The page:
My disappointment in myself and, surprisingly, the pandemic pushed me not only to strive to graduate but mature in the mind, body, and soul. During my break, I lost a significant amount of weight to tackle my journey to success in becoming physically healthy. Of course, my weight loss was an accomplishment, but there was much more than that. I developed the ability to be compassionate on a deeper level due to this pandemic. I find it an accomplishment that I value my self-worth by allowing myself to step back and think of my well-being rather than to graduate just to graduate. I understand that everything really has a deeper meaning. During this pandemic, I can see the world from a different perspective where, frankly, I believe I would have never had an opportunity to experience without the pandemic.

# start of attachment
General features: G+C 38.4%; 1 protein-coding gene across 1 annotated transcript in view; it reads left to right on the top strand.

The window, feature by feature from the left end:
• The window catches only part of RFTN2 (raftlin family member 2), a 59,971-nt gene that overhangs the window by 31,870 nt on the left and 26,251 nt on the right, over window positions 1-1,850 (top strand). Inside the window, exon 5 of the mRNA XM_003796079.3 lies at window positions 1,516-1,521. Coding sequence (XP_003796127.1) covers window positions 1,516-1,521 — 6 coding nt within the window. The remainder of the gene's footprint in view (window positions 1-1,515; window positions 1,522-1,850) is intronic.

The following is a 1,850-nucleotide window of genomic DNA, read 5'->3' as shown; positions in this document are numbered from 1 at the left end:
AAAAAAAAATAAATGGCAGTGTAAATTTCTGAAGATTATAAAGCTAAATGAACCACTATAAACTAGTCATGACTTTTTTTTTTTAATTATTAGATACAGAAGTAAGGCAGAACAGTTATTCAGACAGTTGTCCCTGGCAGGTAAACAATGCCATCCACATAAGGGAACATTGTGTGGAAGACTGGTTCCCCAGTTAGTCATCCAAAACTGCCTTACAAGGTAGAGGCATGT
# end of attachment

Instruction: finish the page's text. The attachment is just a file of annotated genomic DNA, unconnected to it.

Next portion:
Although the pandemic has led to a significant number of deaths, I feel it is important to use the opportunity to turn it around and make the best of it, whether it is personal goals or fighting for what you believe in on a much larger scale. I strive to continue learning new ways to expect more out of myself and to one day contribute back to society. 

When the Summer of 2020 arrived, I was able to adjust to the new school style. I am sure the transition to online courses with just one class in the summer was smoother than it was for the students in the previous semester. For the coming semesters, I expect online learning to be a standard way of learning. I believe an in-person school setting is most ideal. However, I think it is just as important for the educational system to use this opportunity to find new ways to assist students in learning.